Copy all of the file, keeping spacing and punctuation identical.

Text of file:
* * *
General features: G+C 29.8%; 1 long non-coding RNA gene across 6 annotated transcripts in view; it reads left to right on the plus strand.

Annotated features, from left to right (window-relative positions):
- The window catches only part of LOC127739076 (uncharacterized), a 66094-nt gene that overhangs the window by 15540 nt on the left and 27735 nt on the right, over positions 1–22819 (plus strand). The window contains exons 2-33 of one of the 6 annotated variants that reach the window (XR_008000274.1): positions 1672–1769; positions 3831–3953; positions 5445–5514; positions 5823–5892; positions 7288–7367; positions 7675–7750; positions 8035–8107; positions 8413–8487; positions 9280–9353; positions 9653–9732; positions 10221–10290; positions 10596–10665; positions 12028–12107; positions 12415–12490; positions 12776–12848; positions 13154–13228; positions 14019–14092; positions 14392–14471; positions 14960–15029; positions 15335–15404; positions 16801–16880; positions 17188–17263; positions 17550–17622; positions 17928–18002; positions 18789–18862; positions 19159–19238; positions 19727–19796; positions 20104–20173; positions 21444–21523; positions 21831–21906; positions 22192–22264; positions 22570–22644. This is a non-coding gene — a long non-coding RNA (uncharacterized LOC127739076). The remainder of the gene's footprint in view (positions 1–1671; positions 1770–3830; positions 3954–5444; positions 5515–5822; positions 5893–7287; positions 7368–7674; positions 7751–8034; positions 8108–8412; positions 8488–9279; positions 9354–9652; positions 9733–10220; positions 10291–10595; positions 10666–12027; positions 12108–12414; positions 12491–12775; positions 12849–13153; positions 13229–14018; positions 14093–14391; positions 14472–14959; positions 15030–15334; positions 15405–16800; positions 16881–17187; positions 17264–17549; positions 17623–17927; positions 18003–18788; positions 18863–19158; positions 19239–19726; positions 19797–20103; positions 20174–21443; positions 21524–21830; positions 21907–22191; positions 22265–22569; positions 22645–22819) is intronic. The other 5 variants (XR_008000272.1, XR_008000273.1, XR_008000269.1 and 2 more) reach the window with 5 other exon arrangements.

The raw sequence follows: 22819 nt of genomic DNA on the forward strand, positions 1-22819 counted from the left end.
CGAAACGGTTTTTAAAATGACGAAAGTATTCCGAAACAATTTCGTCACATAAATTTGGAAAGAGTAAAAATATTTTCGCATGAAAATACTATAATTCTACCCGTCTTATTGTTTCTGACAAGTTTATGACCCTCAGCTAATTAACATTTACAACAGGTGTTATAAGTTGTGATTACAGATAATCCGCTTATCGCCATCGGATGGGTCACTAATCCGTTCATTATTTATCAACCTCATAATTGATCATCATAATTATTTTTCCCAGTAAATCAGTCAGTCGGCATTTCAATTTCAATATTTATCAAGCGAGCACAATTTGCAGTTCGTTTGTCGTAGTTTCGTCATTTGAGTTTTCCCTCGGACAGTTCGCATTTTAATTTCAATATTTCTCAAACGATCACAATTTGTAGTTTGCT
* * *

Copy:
General features: G+C 29.8%; 1 long non-coding RNA gene across 6 annotated transcripts in view; it reads left to right on the plus strand.

Annotated features, from left to right (window-relative positions):
- The window catches only part of LOC127739076 (uncharacterized), a 66094-nt gene that overhangs the window by 15540 nt on the left and 27735 nt on the right, over positions 1–22819 (plus strand). The window contains exons 2-33 of one of the 6 annotated variants that reach the window (XR_008000274.1): positions 1672–1769; positions 3831–3953; positions 5445–5514; positions 5823–5892; positions 7288–7367; positions 7675–7750; positions 8035–8107; positions 8413–8487; positions 9280–9353; positions 9653–9732; positions 10221–10290; positions 10596–10665; positions 12028–12107; positions 12415–12490; positions 12776–12848; positions 13154–13228; positions 14019–14092; positions 14392–14471; positions 14960–15029; positions 15335–15404; positions 16801–16880; positions 17188–17263; positions 17550–17622; positions 17928–18002; positions 18789–18862; positions 19159–19238; positions 19727–19796; positions 20104–20173; positions 21444–21523; positions 21831–21906; positions 22192–22264; positions 22570–22644. This is a non-coding gene — a long non-coding RNA (uncharacterized LOC127739076). The remainder of the gene's footprint in view (positions 1–1671; positions 1770–3830; positions 3954–5444; positions 5515–5822; positions 5893–7287; positions 7368–7674; positions 7751–8034; positions 8108–8412; positions 8488–9279; positions 9354–9652; positions 9733–10220; positions 10291–10595; positions 10666–12027; positions 12108–12414; positions 12491–12775; positions 12849–13153; positions 13229–14018; positions 14093–14391; positions 14472–14959; positions 15030–15334; positions 15405–16800; positions 16881–17187; positions 17264–17549; positions 17623–17927; positions 18003–18788; positions 18863–19158; positions 19239–19726; positions 19797–20103; positions 20174–21443; positions 21524–21830; positions 21907–22191; positions 22265–22569; positions 22645–22819) is intronic. The other 5 variants (XR_008000272.1, XR_008000273.1, XR_008000269.1 and 2 more) reach the window with 5 other exon arrangements.

The raw sequence follows: 22819 nt of genomic DNA on the forward strand, positions 1-22819 counted from the left end.
CGAAACGGTTTTTAAAATGACGAAAGTATTCCGAAACAATTTCGTCACATAAATTTGGAAAGAGTAAAAATATTTTCGCATGAAAATACTATAATTCTACCCGTCTTATTGTTTCTGACAAGTTTATGACCCTCAGCTAATTAACATTTACAACAGGTGTTATAAGTTGTGATTACAGATAATCCGCTTATCGCCATCGGATGGGTCACTAATCCGTTCATTATTTATCAACCTCATAATTGATCATCATAATTATTTTTCCCAGTAAATCAGTCAGTCGGCATTTCAATTTCAATATTTATCAAGCGAGCACAATTTGCAGTTCGTTTGTCGTAGTTTCGTCATTTGAGTTTTCCCTCGGACAGTTCGCATTTTAATTTCAATATTTCTCAAACGATCACAATTTGTAGTTTGCT